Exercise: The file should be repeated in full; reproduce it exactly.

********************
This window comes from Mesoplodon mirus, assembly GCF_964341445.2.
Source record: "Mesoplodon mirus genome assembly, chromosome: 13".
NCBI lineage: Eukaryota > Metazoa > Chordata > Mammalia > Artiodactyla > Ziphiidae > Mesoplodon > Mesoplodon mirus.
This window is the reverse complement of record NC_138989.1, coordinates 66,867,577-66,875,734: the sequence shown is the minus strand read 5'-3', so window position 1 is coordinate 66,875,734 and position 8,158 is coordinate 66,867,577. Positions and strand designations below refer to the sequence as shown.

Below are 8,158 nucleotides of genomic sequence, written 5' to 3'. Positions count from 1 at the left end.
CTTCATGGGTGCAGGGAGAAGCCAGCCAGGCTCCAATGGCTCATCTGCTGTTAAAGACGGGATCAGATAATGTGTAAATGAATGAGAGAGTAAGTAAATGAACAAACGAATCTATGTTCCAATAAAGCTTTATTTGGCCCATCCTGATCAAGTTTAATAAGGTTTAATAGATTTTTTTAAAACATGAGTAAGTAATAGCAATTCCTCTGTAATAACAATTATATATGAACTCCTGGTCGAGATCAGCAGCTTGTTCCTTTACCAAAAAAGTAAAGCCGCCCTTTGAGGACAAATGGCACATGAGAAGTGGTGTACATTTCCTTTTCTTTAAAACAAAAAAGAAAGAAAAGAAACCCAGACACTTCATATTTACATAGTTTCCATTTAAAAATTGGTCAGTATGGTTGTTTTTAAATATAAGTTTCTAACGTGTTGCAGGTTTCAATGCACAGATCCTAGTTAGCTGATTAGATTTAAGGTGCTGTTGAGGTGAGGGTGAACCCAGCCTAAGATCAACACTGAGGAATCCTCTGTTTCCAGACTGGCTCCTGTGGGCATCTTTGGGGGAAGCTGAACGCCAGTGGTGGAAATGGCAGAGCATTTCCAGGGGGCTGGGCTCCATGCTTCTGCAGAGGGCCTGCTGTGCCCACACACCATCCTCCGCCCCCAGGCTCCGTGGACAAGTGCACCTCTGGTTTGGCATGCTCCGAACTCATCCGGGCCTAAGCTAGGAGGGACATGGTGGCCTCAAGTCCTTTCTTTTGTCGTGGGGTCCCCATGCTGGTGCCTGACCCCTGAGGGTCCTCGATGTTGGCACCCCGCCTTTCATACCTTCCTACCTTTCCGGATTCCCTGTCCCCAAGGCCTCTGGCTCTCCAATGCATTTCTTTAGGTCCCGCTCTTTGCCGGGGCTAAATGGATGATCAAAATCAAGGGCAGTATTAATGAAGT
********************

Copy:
This window comes from Mesoplodon mirus, assembly GCF_964341445.2.
Source record: "Mesoplodon mirus genome assembly, chromosome: 13".
NCBI lineage: Eukaryota > Metazoa > Chordata > Mammalia > Artiodactyla > Ziphiidae > Mesoplodon > Mesoplodon mirus.
This window is the reverse complement of record NC_138989.1, coordinates 66,867,577-66,875,734: the sequence shown is the minus strand read 5'-3', so window position 1 is coordinate 66,875,734 and position 8,158 is coordinate 66,867,577. Positions and strand designations below refer to the sequence as shown.

Below are 8,158 nucleotides of genomic sequence, written 5' to 3'. Positions count from 1 at the left end.
CTTCATGGGTGCAGGGAGAAGCCAGCCAGGCTCCAATGGCTCATCTGCTGTTAAAGACGGGATCAGATAATGTGTAAATGAATGAGAGAGTAAGTAAATGAACAAACGAATCTATGTTCCAATAAAGCTTTATTTGGCCCATCCTGATCAAGTTTAATAAGGTTTAATAGATTTTTTTAAAACATGAGTAAGTAATAGCAATTCCTCTGTAATAACAATTATATATGAACTCCTGGTCGAGATCAGCAGCTTGTTCCTTTACCAAAAAAGTAAAGCCGCCCTTTGAGGACAAATGGCACATGAGAAGTGGTGTACATTTCCTTTTCTTTAAAACAAAAAAGAAAGAAAAGAAACCCAGACACTTCATATTTACATAGTTTCCATTTAAAAATTGGTCAGTATGGTTGTTTTTAAATATAAGTTTCTAACGTGTTGCAGGTTTCAATGCACAGATCCTAGTTAGCTGATTAGATTTAAGGTGCTGTTGAGGTGAGGGTGAACCCAGCCTAAGATCAACACTGAGGAATCCTCTGTTTCCAGACTGGCTCCTGTGGGCATCTTTGGGGGAAGCTGAACGCCAGTGGTGGAAATGGCAGAGCATTTCCAGGGGGCTGGGCTCCATGCTTCTGCAGAGGGCCTGCTGTGCCCACACACCATCCTCCGCCCCCAGGCTCCGTGGACAAGTGCACCTCTGGTTTGGCATGCTCCGAACTCATCCGGGCCTAAGCTAGGAGGGACATGGTGGCCTCAAGTCCTTTCTTTTGTCGTGGGGTCCCCATGCTGGTGCCTGACCCCTGAGGGTCCTCGATGTTGGCACCCCGCCTTTCATACCTTCCTACCTTTCCGGATTCCCTGTCCCCAAGGCCTCTGGCTCTCCAATGCATTTCTTTAGGTCCCGCTCTTTGCCGGGGCTAAATGGATGATCAAAATCAAGGGCAGTATTAATGAAGT